Use the Odoo ORM to create/update the data models and objects used by the endpoints.
Implement a dedicated connector and bypass the Odoo XML/RPC features when needed.
Replace the Odoo standard API features with another API engine to allow more performance.
Integrate the data validation processes of the ORM at the new API core level to accelerate the validation/response time.
Benefits and Drawbacks
The advanced API integration means that a lot more potential concurrent users than the standard API approach can be accommodated. This means that more data volumes can be processed per call and in total. And without a doubt, this solution accepts more transactions without affecting performance.
The first problem or drawback users will face is that this approach introduces new tech stacks in the project, which means more expertise is required to get the job done. So, while the Odoo API is the primary solution, the upgraded architecture means that the ETL (Extract, Transform, Load) is now split over two different systems. To preserve the ETL coherence then requires a higher level of rigor.
3. High-Performance API solution
This year, our teams have been delivering one dedicated High Availability architecture system for a big player in the “transactional world” of the Southern Asian market. The initial performance and load requirements give us up to 1500 inserts (POST requests) per second and up to 10,000 downloads (GET requests) per second.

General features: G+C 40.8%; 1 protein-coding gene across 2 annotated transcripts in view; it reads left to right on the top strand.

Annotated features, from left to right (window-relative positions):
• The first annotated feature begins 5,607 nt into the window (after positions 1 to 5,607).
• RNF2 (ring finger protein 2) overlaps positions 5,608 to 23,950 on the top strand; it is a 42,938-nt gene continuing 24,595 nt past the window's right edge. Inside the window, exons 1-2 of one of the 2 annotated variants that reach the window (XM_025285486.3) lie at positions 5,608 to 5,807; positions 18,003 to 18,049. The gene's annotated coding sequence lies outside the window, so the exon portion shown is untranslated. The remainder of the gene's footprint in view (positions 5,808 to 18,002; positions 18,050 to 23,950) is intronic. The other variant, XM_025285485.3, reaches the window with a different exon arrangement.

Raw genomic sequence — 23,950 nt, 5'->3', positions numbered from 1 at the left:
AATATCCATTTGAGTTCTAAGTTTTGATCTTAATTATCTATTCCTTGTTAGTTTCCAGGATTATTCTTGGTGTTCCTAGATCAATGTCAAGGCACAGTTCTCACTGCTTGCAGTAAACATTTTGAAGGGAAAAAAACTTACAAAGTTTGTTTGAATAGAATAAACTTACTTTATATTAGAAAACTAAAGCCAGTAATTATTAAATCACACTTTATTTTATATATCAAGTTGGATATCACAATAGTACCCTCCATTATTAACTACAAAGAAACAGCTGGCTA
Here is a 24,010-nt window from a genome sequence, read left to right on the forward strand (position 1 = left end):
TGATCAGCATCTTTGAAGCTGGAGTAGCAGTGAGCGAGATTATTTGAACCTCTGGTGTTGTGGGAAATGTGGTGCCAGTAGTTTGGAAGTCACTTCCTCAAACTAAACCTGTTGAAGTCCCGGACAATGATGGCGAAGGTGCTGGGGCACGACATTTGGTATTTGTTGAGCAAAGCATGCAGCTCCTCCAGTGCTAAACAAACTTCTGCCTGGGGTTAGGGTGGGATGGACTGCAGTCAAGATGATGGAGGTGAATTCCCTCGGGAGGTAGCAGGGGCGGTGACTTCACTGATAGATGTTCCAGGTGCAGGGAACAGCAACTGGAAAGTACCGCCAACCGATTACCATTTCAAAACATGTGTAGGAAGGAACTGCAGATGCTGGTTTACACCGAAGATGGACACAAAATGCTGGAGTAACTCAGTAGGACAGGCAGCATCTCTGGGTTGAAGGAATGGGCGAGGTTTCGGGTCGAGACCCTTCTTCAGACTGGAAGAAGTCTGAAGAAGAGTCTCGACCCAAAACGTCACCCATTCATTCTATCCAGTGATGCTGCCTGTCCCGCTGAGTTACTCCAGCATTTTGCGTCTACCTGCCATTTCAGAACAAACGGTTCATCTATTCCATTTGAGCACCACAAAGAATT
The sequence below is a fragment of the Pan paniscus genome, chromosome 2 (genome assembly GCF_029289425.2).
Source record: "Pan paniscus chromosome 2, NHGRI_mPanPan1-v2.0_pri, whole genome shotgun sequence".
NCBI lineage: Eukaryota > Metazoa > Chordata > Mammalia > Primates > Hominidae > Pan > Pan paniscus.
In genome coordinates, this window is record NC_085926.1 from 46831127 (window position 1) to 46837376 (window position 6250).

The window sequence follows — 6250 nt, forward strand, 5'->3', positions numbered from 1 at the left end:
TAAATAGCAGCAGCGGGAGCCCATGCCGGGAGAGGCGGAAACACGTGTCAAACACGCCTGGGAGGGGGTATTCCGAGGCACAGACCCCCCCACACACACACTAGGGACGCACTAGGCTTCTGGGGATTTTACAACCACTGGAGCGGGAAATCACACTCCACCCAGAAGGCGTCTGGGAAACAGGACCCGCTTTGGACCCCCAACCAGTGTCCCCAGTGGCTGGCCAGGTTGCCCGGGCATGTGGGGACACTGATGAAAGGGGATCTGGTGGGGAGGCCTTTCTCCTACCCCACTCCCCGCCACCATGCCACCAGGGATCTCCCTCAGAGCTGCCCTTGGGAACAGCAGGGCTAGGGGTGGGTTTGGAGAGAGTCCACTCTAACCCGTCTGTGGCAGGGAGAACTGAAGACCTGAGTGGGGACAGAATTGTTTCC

With this sort of load, the specified capabilities of the standard Odoo modules using standard XML-RPC Odoo API have been exceeded. Even an advanced API integration would not be enough since the stress imposed by the concurrent users could easily disrupt the Odoo Database's performance and capacity to handle transactions.
Because of the above, we had to resort to the following technologies:
Split Odoo / API architecture.
Daemonized API service (external to Odoo) running in multi-threading mode.
Compliance of the API engine with load-balancing mechanisms (which offered us an almost infinite growth potential in terms of capacity).
SQL embedded authentication and authorizations.
SQL data types and ORM-like discrimination.
Dedicated C+ PostgreSQL libraries.
Haskell shell and binary executable.
Thanks to this new stack, we improved performance at the following levels:
Authentication/Authorization occurs at the low level instead of pulling access rights from the ORM.
Data validation is real-time without going to ORM.
Security improvement since the XML-RPC connector of the ERP back-end is not open to public access anymore.
As you can see, this is quite impressive, and the system specifications are not overboard. You will only need a CPU with at least 1GB RAM and a 5GB SSD.
The execution time of 1500 Sales orders goes to approximately 3 seconds on a simple architecture. It melts down to 200 ms when split over multiple cores and load-balanced managed instance groups or instance clusters. The bottom line is the more cores and threading you add, the bigger the API capacity.
Your Access to High-Performance API Solution
If the stress imposed by your current users disrupts the Odoo Database performance and capacity to handle transactions, then it's time you look for a new solution. And Port Cities can help. We have a global team powered by 200+ Odoo experts with experience handling high-performance API integrations.
Contact us here.